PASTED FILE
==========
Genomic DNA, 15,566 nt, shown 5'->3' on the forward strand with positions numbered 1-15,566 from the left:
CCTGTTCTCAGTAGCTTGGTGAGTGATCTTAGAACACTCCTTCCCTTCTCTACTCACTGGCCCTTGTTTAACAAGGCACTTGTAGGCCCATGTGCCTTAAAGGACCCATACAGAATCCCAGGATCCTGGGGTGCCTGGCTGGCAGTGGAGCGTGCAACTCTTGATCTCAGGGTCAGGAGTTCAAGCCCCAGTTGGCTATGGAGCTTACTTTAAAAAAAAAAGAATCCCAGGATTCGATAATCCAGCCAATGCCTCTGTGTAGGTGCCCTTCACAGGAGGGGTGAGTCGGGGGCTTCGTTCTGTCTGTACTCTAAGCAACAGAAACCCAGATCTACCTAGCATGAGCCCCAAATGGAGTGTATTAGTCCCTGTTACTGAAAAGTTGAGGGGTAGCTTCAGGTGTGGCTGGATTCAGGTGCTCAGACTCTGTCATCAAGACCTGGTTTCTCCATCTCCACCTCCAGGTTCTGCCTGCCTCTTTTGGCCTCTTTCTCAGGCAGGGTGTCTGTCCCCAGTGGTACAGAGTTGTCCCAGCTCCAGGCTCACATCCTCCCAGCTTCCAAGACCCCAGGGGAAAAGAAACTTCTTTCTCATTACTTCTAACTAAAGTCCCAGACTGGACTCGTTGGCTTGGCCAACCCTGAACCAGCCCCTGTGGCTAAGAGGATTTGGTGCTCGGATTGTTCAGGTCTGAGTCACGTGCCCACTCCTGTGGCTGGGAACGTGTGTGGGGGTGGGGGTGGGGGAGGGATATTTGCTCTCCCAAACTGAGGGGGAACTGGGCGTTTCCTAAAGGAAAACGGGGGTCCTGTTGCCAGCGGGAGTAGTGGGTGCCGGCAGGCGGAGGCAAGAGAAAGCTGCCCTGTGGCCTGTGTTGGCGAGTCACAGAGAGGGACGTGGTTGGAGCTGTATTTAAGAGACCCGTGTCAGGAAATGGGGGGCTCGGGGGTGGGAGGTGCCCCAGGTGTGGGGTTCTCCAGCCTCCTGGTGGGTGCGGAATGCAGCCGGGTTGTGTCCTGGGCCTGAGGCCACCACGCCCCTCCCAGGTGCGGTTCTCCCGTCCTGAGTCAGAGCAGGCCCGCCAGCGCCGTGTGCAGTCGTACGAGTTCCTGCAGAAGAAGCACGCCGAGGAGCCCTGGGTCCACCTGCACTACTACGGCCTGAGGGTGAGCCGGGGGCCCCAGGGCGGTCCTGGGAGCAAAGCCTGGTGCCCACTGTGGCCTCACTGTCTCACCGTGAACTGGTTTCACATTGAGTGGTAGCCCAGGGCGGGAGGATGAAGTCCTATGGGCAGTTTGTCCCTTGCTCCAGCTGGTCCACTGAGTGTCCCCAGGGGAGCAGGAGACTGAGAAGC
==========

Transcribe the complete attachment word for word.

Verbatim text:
Genomic DNA, 15,566 nt, shown 5'->3' on the forward strand with positions numbered 1-15,566 from the left:
CCTGTTCTCAGTAGCTTGGTGAGTGATCTTAGAACACTCCTTCCCTTCTCTACTCACTGGCCCTTGTTTAACAAGGCACTTGTAGGCCCATGTGCCTTAAAGGACCCATACAGAATCCCAGGATCCTGGGGTGCCTGGCTGGCAGTGGAGCGTGCAACTCTTGATCTCAGGGTCAGGAGTTCAAGCCCCAGTTGGCTATGGAGCTTACTTTAAAAAAAAAAGAATCCCAGGATTCGATAATCCAGCCAATGCCTCTGTGTAGGTGCCCTTCACAGGAGGGGTGAGTCGGGGGCTTCGTTCTGTCTGTACTCTAAGCAACAGAAACCCAGATCTACCTAGCATGAGCCCCAAATGGAGTGTATTAGTCCCTGTTACTGAAAAGTTGAGGGGTAGCTTCAGGTGTGGCTGGATTCAGGTGCTCAGACTCTGTCATCAAGACCTGGTTTCTCCATCTCCACCTCCAGGTTCTGCCTGCCTCTTTTGGCCTCTTTCTCAGGCAGGGTGTCTGTCCCCAGTGGTACAGAGTTGTCCCAGCTCCAGGCTCACATCCTCCCAGCTTCCAAGACCCCAGGGGAAAAGAAACTTCTTTCTCATTACTTCTAACTAAAGTCCCAGACTGGACTCGTTGGCTTGGCCAACCCTGAACCAGCCCCTGTGGCTAAGAGGATTTGGTGCTCGGATTGTTCAGGTCTGAGTCACGTGCCCACTCCTGTGGCTGGGAACGTGTGTGGGGGTGGGGGTGGGGGAGGGATATTTGCTCTCCCAAACTGAGGGGGAACTGGGCGTTTCCTAAAGGAAAACGGGGGTCCTGTTGCCAGCGGGAGTAGTGGGTGCCGGCAGGCGGAGGCAAGAGAAAGCTGCCCTGTGGCCTGTGTTGGCGAGTCACAGAGAGGGACGTGGTTGGAGCTGTATTTAAGAGACCCGTGTCAGGAAATGGGGGGCTCGGGGGTGGGAGGTGCCCCAGGTGTGGGGTTCTCCAGCCTCCTGGTGGGTGCGGAATGCAGCCGGGTTGTGTCCTGGGCCTGAGGCCACCACGCCCCTCCCAGGTGCGGTTCTCCCGTCCTGAGTCAGAGCAGGCCCGCCAGCGCCGTGTGCAGTCGTACGAGTTCCTGCAGAAGAAGCACGCCGAGGAGCCCTGGGTCCACCTGCACTACTACGGCCTGAGGGTGAGCCGGGGGCCCCAGGGCGGTCCTGGGAGCAAAGCCTGGTGCCCACTGTGGCCTCACTGTCTCACCGTGAACTGGTTTCACATTGAGTGGTAGCCCAGGGCGGGAGGATGAAGTCCTATGGGCAGTTTGTCCCTTGCTCCAGCTGGTCCACTGAGTGTCCCCAGGGGAGCAGGAGACTGAGAAGC